From the depths of Sin City Las Vegas, Roan is a one man project that recently released “The Avenue” back in July. Perhaps the most interesting thing about Roan is that on his bandcamp page he lays out the meanings of each of the 8 tracks on the album. The 27 minute album kicks off with a low-fi and downtempo electronic feel amidst an ambient backdrop. The album sheds it’s electronic feel when drums finally make an appearance and heavy spiraling guitar starts to fill the lower mid areas of the sound stage. This combined with various layers of keyboards makes for a hypnotic and soothing vibe. “Clydesdale” is a track that begins with heavier layers of distortion as a guitar whines in desperation. At less than 10 minutes into the album and we’ve already seen 3 very different sounding tracks. Interesting.
The album’s title track is a short 1 minute interlude of random guitar plucking with a low-fi feel that helps set up the next track “Cardinal…No, Thunderbird”, which happens to be the longest on the album at just over five and a half minutes. The track opens with a laid back slowed down vibe that soon is met with glossy layers of distortion. “Green Valley” follows suit and is a slow ambient number with dashes of keyboards that would make a band such as The Album Leaf proud. “Black Mountain” takes a starkly different approach with fat thick doomish guitar layers that are used to represent betrayal. Again, this is a track that sounds nothing like anything else on the album up to this point as Roan‘s sound continues to transition and change throughout the course of the album. The album comes to a close with “Sunset Park” as deep bassy ambiance fills the air leading to the sounds of children playing. High pitched keyboards among the heavy field of bass is blissful and relaxing as the album comes to a close.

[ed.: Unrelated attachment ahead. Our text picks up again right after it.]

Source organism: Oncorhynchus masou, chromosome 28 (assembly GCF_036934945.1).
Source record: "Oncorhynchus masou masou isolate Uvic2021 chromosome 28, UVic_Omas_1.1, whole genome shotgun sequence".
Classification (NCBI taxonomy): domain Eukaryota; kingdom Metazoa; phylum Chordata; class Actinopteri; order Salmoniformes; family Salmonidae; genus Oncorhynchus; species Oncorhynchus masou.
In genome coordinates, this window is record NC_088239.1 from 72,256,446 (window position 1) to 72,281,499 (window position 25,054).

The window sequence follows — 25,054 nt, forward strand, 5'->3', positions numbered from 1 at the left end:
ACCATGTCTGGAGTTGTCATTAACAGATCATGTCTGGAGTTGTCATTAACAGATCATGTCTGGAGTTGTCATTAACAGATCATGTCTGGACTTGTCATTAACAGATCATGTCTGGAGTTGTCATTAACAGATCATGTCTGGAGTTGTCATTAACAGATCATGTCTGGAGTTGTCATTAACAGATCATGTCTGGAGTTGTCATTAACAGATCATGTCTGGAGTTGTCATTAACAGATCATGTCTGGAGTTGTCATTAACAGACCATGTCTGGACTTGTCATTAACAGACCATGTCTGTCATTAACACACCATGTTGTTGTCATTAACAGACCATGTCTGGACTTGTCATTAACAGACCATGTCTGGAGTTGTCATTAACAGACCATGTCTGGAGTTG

You can really get an idea for what Roan is trying to convey in their music and that’s definitely a huge plus. That being said, the constantly changing and varying styles make the album as a whole rather hard to get into and gives it an unfocused and abstract feel. The Avenue is decent from a music standpoint, but ultimately as a collective it lacks the album feel that comes with the synergy of similar styled songs. Luckily for Roan, the post-rock genre is all about shunning the norm and developing your own style and sound, which clearly he has done. My biggest complaint could just end up being the one thing that helps set this album apart from the crowd.
Pay what you Want on bandcamp: http://thesoundofroan.cc.cc/album/the-avenue